The change in the spectrum of sustained /a/ vowels was mapped over the voice range from low to high fundamentalfrequency and low to high sound pressure level (SPL), in the form of the so-called voice range profile (VRP). In eachinterval of one semitone and one decibel, narrowband spectra were averaged both within and across subjects. Thesubjects were groups of 7 male and 12 female singing students, as well as a group of 16 untrained female voices. Foreach individual and also for each group, pairs of VRP recordings were made, with stringent separation of themodal/chest and falsetto/head registers. Maps are presented of eight scalar metrics, each of which was chosen toquantify a particular feature of the voice spectrum, over fundamental frequency and SPL. Metrics 1 and 2 chart the roleof the fundamental in relation to the rest of the spectrum. Metrics 3 and 4 are used to explore the role of resonances inrelation to SPL. Metrics 5 and 6 address the distribution of high frequency energy, while metrics 7 and 8 seek todescribe the distribution of energy at the low end of the voice spectrum. Several examples are observed ofphenomena that are difficult to predict from linear source-filter theory, and of the voice source being less uniform overthe voice range than is conventionally assumed. These include a high-frequency band-limiting at high SPL and anunexpected persistence of the second harmonic at low SPL. The two voice registers give rise to clearly different maps.Only a few effects of training were observed, in the low frequency end below 2 kHz. The results are of potentialinterest in voice analysis, voice synthesis and for new insights into the voice production mechanism.

Place, publisher, year, edition, pages
Elsevier, 2018
Keywords
Voice Range Profile (VRP), Voice Register, level of the fundamental, harmonicformant interaction, spectrum balance (SB), non-linear source-filter interaction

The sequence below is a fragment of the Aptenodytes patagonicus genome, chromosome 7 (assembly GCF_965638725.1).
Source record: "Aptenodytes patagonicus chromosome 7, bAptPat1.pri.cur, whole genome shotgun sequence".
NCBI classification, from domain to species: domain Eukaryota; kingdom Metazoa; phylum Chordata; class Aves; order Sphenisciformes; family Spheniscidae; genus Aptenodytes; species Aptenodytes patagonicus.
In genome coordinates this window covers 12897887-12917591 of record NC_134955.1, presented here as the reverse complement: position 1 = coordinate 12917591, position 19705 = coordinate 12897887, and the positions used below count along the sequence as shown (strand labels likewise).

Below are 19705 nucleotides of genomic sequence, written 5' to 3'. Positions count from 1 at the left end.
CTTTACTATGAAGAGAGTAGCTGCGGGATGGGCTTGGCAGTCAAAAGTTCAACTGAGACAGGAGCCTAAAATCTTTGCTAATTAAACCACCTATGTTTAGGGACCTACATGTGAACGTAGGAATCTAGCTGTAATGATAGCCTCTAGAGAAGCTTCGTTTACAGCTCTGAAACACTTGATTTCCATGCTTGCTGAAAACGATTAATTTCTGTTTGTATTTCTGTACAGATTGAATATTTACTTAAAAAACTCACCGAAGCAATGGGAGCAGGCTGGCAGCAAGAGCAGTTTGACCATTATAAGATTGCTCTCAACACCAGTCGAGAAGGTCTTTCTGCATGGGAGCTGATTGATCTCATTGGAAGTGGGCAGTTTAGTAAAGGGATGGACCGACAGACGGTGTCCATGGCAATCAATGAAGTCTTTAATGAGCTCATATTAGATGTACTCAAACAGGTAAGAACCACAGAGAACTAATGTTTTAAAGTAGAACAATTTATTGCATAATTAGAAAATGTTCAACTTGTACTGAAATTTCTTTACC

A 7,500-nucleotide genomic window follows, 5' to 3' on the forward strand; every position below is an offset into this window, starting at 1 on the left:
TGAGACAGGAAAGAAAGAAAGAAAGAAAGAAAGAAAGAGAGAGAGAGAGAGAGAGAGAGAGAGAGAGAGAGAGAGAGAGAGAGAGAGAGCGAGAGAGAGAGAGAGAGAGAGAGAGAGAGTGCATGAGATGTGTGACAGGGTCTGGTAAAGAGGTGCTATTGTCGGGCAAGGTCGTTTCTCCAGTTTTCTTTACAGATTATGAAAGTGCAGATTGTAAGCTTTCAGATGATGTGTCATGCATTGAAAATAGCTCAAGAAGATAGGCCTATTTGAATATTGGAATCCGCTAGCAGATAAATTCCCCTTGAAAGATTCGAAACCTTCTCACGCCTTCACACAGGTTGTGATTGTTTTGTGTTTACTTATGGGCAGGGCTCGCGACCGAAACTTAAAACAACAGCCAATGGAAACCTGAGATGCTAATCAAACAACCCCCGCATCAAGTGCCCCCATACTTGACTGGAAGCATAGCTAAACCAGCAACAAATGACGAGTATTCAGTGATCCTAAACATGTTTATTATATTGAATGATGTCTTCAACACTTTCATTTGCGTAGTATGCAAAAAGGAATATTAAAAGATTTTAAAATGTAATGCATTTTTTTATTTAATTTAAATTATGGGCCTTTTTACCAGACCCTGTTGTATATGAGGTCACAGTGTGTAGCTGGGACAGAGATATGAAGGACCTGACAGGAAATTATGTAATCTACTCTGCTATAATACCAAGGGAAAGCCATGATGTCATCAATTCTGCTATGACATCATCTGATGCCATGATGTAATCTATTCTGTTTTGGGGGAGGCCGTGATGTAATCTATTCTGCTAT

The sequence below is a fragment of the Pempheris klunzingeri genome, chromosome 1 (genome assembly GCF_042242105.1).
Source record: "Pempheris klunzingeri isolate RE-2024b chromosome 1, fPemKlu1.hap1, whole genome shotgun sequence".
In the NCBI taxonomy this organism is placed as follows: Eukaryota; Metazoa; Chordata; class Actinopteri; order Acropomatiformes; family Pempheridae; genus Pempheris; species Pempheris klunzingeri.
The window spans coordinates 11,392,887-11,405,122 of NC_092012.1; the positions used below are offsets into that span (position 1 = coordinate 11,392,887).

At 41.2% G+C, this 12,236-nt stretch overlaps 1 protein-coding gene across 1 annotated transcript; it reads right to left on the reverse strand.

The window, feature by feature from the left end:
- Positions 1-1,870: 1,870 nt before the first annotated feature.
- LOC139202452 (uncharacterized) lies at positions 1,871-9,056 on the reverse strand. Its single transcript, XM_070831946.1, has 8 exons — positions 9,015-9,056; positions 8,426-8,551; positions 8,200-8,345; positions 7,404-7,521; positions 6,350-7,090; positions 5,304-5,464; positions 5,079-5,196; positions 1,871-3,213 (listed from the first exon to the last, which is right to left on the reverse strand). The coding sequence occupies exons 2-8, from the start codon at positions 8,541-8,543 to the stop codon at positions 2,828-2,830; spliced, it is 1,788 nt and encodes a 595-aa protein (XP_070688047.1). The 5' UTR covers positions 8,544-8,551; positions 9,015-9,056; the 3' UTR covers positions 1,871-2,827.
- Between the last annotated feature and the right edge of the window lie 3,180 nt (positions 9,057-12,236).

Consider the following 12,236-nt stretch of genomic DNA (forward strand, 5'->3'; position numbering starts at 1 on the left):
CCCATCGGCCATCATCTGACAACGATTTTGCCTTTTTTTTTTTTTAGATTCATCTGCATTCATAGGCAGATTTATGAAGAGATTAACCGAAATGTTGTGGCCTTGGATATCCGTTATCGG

National Category
Computer and Information Sciences
Research subject
Speech and Music Communication
Identifiers
urn:nbn:se:kth:diva-234309 (URN)10.1016/j.jvoice.2018.08.014 (DOI)
Projects
Fonadyn
Funder
Swedish Research Council, 2010-4565
Note

QC 201801001

Available from: 2018-09-06 Created: 2018-09-06 Last updated: 2018-10-05Bibliographically approved
6. The Voice Range Profile: its function, applications, pitfalls and potential
Open this publication in new window or tab >>The Voice Range Profile: its function, applications, pitfalls and potential
2016 (English)In: Acta Acoustica united with Acustica, ISSN 1610-1928, E-ISSN 1861-9959, Vol. 102, no 2, p. 268-283Article in journal (Refereed) Published
Abstract [en]

An overview is given of the current status of the computerised voice range profile (VRP) as a voice measurement paradigm. Its operating principles are described, and sources of errors and variability are discussed. The features of the VRP contour and its characterisaï¿œtion are described. Methods for performing statistics on VRP contour and interior data are considered. Examples are given of clinical, pedagogical and research applications. Finally, issues with the models used to interpret VRP data are discussed. It is concluded that, while the VRP offers a convenient frame of reference for a multitude of voice assessment metrics, it also exposes the many degrees of freedom in the voice to an extent that challenges us to improve our models of how the voice functions over a large range and in a dynamic setting.

Place, publisher, year, edition, pages
S. Hirzel Verlag, 2016
Keywords
voice, voice analysis, voice range profile
National Category
Signal Processing
Research subject
Computer Science
Identifiers
urn:nbn:se:kth:diva-183406 (URN)10.3813/AAA.918943 (DOI)000372478500008 ()2-s2.0-84961590849 (Scopus ID)
Funder
Swedish Research Council, 2010-4565Forte, Swedish Research Council for Health, Working Life and Welfare, 2002-0416
Note

QC 20160316

Available from: 2016-03-10 Created: 2016-03-10 Last updated: 2018-10-05Bibliographically approved